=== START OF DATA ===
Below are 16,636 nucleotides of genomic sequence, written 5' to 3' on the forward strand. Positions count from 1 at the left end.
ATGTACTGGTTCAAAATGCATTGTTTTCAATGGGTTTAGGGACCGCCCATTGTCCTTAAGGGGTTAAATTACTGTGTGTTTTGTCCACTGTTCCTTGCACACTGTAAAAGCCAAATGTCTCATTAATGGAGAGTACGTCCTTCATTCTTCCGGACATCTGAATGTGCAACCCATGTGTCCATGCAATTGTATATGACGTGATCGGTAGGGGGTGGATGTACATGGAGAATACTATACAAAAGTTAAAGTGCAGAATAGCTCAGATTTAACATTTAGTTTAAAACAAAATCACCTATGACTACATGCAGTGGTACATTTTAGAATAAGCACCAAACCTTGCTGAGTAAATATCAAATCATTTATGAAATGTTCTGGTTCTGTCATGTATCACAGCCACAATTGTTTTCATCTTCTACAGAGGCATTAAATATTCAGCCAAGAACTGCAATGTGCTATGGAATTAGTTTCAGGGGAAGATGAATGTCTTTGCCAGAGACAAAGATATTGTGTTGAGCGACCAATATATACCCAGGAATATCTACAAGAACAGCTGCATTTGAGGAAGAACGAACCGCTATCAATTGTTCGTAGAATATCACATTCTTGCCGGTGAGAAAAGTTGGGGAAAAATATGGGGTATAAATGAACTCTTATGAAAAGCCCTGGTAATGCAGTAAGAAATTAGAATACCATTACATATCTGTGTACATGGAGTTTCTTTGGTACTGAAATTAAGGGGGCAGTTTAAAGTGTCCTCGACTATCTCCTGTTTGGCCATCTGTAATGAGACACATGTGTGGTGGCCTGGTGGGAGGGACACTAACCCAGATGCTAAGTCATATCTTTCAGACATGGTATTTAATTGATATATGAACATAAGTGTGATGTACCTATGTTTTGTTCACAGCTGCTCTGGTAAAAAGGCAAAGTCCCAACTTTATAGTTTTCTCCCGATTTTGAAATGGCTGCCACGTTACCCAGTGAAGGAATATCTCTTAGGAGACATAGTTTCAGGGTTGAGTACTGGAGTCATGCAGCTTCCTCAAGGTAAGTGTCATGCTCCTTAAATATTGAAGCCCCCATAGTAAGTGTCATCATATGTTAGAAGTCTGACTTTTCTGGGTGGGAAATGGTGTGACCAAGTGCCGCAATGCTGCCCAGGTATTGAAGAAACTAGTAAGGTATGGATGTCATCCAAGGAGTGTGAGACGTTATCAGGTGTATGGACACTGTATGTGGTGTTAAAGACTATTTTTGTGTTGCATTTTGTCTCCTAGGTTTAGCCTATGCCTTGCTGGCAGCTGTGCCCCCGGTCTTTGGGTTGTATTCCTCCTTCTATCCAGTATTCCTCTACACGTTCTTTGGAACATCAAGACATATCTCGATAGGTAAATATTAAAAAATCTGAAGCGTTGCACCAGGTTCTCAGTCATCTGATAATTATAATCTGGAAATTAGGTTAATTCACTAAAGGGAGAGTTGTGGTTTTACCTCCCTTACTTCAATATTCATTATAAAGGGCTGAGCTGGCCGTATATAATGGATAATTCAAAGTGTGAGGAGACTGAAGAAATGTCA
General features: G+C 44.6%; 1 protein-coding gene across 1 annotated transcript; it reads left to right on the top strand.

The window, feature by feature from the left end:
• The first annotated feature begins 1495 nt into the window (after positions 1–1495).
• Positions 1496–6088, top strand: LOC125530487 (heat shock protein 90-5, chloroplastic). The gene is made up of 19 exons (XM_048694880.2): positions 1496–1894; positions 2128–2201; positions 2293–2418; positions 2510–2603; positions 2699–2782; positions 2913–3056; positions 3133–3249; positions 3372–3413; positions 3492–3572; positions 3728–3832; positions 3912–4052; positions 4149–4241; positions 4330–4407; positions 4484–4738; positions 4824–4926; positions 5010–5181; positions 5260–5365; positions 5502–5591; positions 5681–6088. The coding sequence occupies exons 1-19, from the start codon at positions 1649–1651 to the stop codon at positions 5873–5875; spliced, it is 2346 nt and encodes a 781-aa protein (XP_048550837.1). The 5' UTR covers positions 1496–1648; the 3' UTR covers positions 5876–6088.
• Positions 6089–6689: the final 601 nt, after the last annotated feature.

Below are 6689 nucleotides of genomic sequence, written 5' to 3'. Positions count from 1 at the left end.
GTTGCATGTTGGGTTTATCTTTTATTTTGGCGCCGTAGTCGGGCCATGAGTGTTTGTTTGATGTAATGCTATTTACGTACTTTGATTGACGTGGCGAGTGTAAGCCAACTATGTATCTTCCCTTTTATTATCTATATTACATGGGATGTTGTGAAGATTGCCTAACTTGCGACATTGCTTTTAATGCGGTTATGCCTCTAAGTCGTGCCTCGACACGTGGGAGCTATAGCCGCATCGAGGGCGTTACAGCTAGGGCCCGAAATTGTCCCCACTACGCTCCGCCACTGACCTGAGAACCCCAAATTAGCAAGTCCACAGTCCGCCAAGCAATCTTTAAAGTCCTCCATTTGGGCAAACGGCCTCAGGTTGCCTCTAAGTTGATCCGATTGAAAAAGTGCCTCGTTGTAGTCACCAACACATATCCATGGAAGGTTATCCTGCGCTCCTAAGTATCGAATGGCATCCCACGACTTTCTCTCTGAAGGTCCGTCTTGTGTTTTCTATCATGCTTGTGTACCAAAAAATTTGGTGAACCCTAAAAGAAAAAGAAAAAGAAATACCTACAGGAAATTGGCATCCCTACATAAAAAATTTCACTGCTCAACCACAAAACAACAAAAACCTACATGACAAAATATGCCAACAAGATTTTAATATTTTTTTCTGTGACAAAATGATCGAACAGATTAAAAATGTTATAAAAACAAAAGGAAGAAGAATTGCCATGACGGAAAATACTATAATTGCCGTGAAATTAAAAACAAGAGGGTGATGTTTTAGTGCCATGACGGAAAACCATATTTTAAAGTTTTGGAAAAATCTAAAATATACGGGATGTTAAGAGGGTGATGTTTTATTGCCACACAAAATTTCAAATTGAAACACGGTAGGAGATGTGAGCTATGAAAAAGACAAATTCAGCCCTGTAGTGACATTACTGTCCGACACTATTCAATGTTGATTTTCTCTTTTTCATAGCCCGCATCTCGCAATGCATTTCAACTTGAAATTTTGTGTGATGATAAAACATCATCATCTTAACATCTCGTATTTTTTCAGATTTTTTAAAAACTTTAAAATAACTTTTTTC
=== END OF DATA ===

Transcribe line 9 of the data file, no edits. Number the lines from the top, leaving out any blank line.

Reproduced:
GTTGCATGTTGGGTTTATCTTTTATTTTGGCGCCGTAGTCGGGCCATGAGTGTTTGTTTGATGTAATGCTATTTACGTACTTTGATTGACGTGGCGAGTGTAAGCCAACTATGTATCTTCCCTTTTATTATCTATATTACATGGGATGTTGTGAAGATTGCCTAACTTGCGACATTGCTTTTAATGCGGTTATGCCTCTAAGTCGTGCCTCGACACGTGGGAGCTATAGCCGCATCGAGGGCGTTACAGCTAGGGCCCGAAATTGTCCCCACTACGCTCCGCCACTGACCTGAGAACCCCAAATTAGCAAGTCCACAGTCCGCCAAGCAATCTTTAAAGTCCTCCATTTGGGCAAACGGCCTCAGGTTGCCTCTAAGTTGATCCGATTGAAAAAGTGCCTCGTTGTAGTCACCAACACATATCCATGGAAGGTTATCCTGCGCTCCTAAGTATCGAATGGCATCCCACGACTTTCTCTCTGAAGGTCCGTCTTGTGTTTTCTATCATGCTTGTGTACCAAAAAATTTGGTGAACCCTAAAAGAAAAAGAAAAAGAAATACCTACAGGAAATTGGCATCCCTACATAAAAAATTTCACTGCTCAACCACAAAACAACAAAAACCTACATGACAAAATATGCCAACAAGATTTTAATATTTTTTTCTGTGACAAAATGATCGAACAGATTAAAAATGTTATAAAAACAAAAGGAAGAAGAATTGCCATGACGGAAAATACTATAATTGCCGTGAAATTAAAAACAAGAGGGTGATGTTTTAGTGCCATGACGGAAAACCATATTTTAAAGTTTTGGAAAAATCTAAAATATACGGGATGTTAAGAGGGTGATGTTTTATTGCCACACAAAATTTCAAATTGAAACACGGTAGGAGATGTGAGCTATGAAAAAGACAAATTCAGCCCTGTAGTGACATTACTGTCCGACACTATTCAATGTTGATTTTCTCTTTTTCATAGCCCGCATCTCGCAATGCATTTCAACTTGAAATTTTGTGTGATGATAAAACATCATCATCTTAACATCTCGTATTTTTTCAGATTTTTTAAAAACTTTAAAATAACTTTTTTC